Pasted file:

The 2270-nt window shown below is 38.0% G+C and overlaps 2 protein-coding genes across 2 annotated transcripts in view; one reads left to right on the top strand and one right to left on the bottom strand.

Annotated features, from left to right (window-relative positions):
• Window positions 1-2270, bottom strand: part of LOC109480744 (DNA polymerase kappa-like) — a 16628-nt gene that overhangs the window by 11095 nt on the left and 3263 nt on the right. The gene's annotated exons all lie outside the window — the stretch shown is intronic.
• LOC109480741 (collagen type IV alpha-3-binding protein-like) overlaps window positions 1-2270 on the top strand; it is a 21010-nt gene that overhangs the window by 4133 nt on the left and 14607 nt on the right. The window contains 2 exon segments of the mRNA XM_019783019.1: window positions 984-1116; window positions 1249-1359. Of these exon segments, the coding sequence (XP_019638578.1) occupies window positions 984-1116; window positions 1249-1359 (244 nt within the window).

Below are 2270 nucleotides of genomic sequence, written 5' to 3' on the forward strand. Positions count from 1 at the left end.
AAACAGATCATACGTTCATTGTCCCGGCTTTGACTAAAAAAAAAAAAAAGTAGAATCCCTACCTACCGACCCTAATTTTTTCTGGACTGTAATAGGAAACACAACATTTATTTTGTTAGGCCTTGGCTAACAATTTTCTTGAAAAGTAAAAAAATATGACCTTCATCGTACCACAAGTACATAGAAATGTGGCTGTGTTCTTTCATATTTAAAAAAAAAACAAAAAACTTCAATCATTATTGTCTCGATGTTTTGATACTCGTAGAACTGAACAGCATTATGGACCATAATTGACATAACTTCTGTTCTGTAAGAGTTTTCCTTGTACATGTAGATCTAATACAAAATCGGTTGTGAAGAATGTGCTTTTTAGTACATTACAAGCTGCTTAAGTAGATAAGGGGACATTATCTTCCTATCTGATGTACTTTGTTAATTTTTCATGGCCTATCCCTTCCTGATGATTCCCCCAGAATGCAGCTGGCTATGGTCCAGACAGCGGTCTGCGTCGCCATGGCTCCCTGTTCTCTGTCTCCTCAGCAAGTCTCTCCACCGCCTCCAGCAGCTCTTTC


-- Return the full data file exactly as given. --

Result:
The 2270-nt window shown below is 38.0% G+C and overlaps 2 protein-coding genes across 2 annotated transcripts in view; one reads left to right on the top strand and one right to left on the bottom strand.

Annotated features, from left to right (window-relative positions):
• Window positions 1-2270, bottom strand: part of LOC109480744 (DNA polymerase kappa-like) — a 16628-nt gene that overhangs the window by 11095 nt on the left and 3263 nt on the right. The gene's annotated exons all lie outside the window — the stretch shown is intronic.
• LOC109480741 (collagen type IV alpha-3-binding protein-like) overlaps window positions 1-2270 on the top strand; it is a 21010-nt gene that overhangs the window by 4133 nt on the left and 14607 nt on the right. The window contains 2 exon segments of the mRNA XM_019783019.1: window positions 984-1116; window positions 1249-1359. Of these exon segments, the coding sequence (XP_019638578.1) occupies window positions 984-1116; window positions 1249-1359 (244 nt within the window).

Below are 2270 nucleotides of genomic sequence, written 5' to 3' on the forward strand. Positions count from 1 at the left end.
AAACAGATCATACGTTCATTGTCCCGGCTTTGACTAAAAAAAAAAAAAAGTAGAATCCCTACCTACCGACCCTAATTTTTTCTGGACTGTAATAGGAAACACAACATTTATTTTGTTAGGCCTTGGCTAACAATTTTCTTGAAAAGTAAAAAAATATGACCTTCATCGTACCACAAGTACATAGAAATGTGGCTGTGTTCTTTCATATTTAAAAAAAAAACAAAAAACTTCAATCATTATTGTCTCGATGTTTTGATACTCGTAGAACTGAACAGCATTATGGACCATAATTGACATAACTTCTGTTCTGTAAGAGTTTTCCTTGTACATGTAGATCTAATACAAAATCGGTTGTGAAGAATGTGCTTTTTAGTACATTACAAGCTGCTTAAGTAGATAAGGGGACATTATCTTCCTATCTGATGTACTTTGTTAATTTTTCATGGCCTATCCCTTCCTGATGATTCCCCCAGAATGCAGCTGGCTATGGTCCAGACAGCGGTCTGCGTCGCCATGGCTCCCTGTTCTCTGTCTCCTCAGCAAGTCTCTCCACCGCCTCCAGCAGCTCTTTC